2. The Pharmaceutical/Biotech Industry
Represented by Pharmaceutical Research and Manufacturers Association (PhRMA) and Patent Attorneys
Issue: Patent Reform
Over the last ten years it's become increasingly obvious that the system we have for patenting new tech ideas is broken. The number of tech patents granted by the U.S. Patent Office has gone way up over the past decade, while the quality of those patents has gone way down, most analysts agree.
A bad patent can mean one that covers too broad a swath of technology, preventing others from innovating in that area. It can also mean patents granted for ideas that are obvious--ideas that aren't really innovative, but just take the next logical step in the development cycle. When such bad patents are granted in a certain tech area, it can take away the incentive for other technologists to innovate and invest in that area. That's bad news for those of us who expect new and better tech toys every year.
Problem is, tech is not the only industry that uses the patent system to protect intellectual property. Every other industry uses it too, and some of them feel strongly that it's working just fine. Enter the pharmaceutical industry, tech's unlikely adversary in the battle over patent reform. The pharmaceutical industry (and its attorneys) might end up directly affecting the state of personal technology for you and me.
"Basically, two constituencies oppose patent reform: The biomedical industry--pharmaceutical and biotech companies--who rely on patents and want them to be as strong as possible, and patent lawyers, who are both resistant to change in general and likely fearful of how reform will affect their practices," explains Stanford Law Professor Mark Lemley.
Big Pharma in Washington
The big pharmacy companies--think Johnson & Johnson, Pfizer, and Merck--have megabucks not only to pay attorneys for patent work, but also for lobbying lawmakers to keep the system the same. Pfizer, for instance, reported $12.2 million in lobbying expenses for 2006 alone.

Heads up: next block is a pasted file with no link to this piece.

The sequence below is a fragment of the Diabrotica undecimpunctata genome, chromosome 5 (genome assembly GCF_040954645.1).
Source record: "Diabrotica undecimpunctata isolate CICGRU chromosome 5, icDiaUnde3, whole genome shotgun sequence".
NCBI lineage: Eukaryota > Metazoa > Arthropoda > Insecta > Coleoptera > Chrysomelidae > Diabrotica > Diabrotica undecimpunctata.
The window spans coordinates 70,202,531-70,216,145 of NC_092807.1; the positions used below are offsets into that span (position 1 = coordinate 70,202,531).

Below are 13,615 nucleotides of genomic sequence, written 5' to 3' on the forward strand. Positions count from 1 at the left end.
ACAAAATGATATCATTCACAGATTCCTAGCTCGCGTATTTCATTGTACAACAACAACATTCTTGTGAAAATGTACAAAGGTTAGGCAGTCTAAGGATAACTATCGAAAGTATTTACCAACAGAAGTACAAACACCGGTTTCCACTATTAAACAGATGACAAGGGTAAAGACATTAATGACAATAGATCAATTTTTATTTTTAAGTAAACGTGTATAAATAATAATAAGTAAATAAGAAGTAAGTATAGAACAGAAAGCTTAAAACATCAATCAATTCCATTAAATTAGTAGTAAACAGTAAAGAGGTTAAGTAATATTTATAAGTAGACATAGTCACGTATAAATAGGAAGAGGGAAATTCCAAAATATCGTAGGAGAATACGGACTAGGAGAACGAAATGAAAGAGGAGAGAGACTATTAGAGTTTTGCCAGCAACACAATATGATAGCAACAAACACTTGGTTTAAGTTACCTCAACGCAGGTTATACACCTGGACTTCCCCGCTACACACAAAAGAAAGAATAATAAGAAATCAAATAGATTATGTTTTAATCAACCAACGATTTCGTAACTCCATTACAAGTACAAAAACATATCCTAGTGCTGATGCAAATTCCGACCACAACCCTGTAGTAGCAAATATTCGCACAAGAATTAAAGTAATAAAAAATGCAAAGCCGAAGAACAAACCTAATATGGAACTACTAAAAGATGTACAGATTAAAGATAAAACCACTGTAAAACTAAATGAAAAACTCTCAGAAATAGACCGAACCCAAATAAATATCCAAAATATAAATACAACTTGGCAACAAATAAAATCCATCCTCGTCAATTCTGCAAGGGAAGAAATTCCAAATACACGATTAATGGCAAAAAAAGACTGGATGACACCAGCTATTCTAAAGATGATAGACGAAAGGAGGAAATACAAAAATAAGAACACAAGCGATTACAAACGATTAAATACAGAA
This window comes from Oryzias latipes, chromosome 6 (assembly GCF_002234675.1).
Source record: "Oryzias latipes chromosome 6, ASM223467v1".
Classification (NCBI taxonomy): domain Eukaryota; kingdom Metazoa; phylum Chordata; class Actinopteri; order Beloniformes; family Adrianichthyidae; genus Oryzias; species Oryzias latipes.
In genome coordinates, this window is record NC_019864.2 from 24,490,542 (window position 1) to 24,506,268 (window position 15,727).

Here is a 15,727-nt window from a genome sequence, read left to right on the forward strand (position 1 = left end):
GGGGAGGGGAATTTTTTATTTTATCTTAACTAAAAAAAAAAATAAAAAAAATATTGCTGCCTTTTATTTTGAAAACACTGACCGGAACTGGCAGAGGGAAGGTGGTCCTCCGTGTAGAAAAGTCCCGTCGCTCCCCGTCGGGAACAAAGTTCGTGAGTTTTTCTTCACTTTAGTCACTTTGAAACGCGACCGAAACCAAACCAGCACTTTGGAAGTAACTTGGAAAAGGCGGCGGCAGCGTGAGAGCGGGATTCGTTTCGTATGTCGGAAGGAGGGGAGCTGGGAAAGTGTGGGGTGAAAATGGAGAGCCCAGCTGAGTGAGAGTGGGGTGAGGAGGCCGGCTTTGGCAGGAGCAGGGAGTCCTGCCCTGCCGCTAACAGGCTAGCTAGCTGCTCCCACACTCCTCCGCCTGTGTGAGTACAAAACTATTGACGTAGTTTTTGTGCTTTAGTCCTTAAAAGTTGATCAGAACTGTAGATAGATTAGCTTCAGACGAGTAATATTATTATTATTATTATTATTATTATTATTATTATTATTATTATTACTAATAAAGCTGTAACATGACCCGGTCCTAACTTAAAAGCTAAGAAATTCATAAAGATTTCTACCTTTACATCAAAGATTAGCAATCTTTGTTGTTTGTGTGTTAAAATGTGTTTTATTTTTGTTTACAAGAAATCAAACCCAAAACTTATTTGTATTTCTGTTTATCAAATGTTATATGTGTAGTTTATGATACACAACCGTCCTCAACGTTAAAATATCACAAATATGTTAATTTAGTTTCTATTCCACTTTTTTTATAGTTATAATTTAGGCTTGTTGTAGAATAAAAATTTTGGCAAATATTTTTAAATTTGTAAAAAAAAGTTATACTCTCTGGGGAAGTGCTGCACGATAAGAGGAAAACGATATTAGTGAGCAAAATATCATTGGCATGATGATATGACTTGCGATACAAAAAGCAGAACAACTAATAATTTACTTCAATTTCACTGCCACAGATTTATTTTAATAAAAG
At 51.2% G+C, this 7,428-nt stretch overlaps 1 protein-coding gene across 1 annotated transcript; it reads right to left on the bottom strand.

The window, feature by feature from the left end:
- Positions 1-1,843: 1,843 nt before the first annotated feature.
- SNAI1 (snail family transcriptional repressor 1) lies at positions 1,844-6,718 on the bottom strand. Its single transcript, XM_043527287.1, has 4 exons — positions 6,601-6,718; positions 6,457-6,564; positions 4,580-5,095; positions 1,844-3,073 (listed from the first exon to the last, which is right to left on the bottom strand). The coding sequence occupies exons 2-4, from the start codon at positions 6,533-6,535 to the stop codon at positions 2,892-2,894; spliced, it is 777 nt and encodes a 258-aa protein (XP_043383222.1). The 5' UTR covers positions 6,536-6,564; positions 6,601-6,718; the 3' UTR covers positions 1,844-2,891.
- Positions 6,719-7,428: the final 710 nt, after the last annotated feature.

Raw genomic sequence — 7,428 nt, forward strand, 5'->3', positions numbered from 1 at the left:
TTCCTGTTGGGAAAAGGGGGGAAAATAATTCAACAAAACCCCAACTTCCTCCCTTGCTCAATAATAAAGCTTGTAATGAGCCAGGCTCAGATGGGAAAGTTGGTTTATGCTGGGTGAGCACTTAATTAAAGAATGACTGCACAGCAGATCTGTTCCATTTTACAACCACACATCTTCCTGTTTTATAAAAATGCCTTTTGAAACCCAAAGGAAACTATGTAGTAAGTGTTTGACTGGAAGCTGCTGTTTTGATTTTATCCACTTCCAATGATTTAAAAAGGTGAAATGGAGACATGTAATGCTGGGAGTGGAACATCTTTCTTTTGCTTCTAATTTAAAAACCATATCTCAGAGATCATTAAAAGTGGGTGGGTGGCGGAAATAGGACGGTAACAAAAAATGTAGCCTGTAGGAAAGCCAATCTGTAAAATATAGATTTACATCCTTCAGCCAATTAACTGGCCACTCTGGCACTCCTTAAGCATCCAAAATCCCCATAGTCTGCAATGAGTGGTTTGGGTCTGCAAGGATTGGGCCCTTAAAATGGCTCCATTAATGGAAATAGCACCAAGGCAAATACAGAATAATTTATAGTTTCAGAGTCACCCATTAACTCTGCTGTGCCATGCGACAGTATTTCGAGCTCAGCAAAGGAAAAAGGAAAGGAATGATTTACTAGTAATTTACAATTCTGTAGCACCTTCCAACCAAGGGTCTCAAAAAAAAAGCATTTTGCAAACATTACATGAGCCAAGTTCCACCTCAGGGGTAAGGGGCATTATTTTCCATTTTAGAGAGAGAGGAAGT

Much of the pharmaceutical and biotech industries' lobbying work is done by or through the Pharmaceutical Research and Manufacturers Association (PhRMA), whose members include practically all of the big pharmaceutical companies with interests in the U.S. market. PhRMA reported spending $18.1 million in lobbying expenses in 2006 (ranking it the 7th biggest lobbying organization in the U.S. for the year), most of which was used to hire the services of 42 external firms to help influence regulatory bodies and lawmakers. PhRMA has spent more than $115 million on lobbying since 1998.
Big Pharma also exerts its influence by donating to federal candidates and political parties, although the biggest money comes directly from the large pharmaceutical companies themselves, not their industry organization, according to data from the Center for Responsive Politics. For instance, Pfizer has donated $11.6 million to various candidates from 1989 through 2006, and Bristol-Myers Squibb gave $6.8 million to various candidates during the same period.
But, as Stanford's Lemley points out, Big Pharma isn't the only dog in the fight. Thousands of patent attorneys represented by the American Intellectual Property Law Association (AIPLA) also are fighting patent reform. With the sheer number of patent grants soaring in recent years, being a patent attorney has never been more lucrative. Not only do inventors need legal help to file for patents, but there are far more legal squabbles between companies over patents than ever before; this also keeps patent attorneys' phones ringing.
Battling the Bill
This year both PhRMA and the AIPLA have been out lobbying against a new bill called The Patent Reform Act of 2007, which would change the patent rules in favor of tech interests. The bill was passed by the House in September. A Senate version of the bill was passed in committee but awaits a hearing and possibly a vote by the full Senate.
Unlike some other tech policy issues, the players involved with patent reform are not playing rhetorical games on the issue, at least not right now, says one House staffer. "You have a difference in philosophy between pharma/biotech and tech," the aide says. "Both sides are being totally forthright about what they want, but both sides have such different philosophies and they're so different in the way they use patents that it's almost irreconcilable."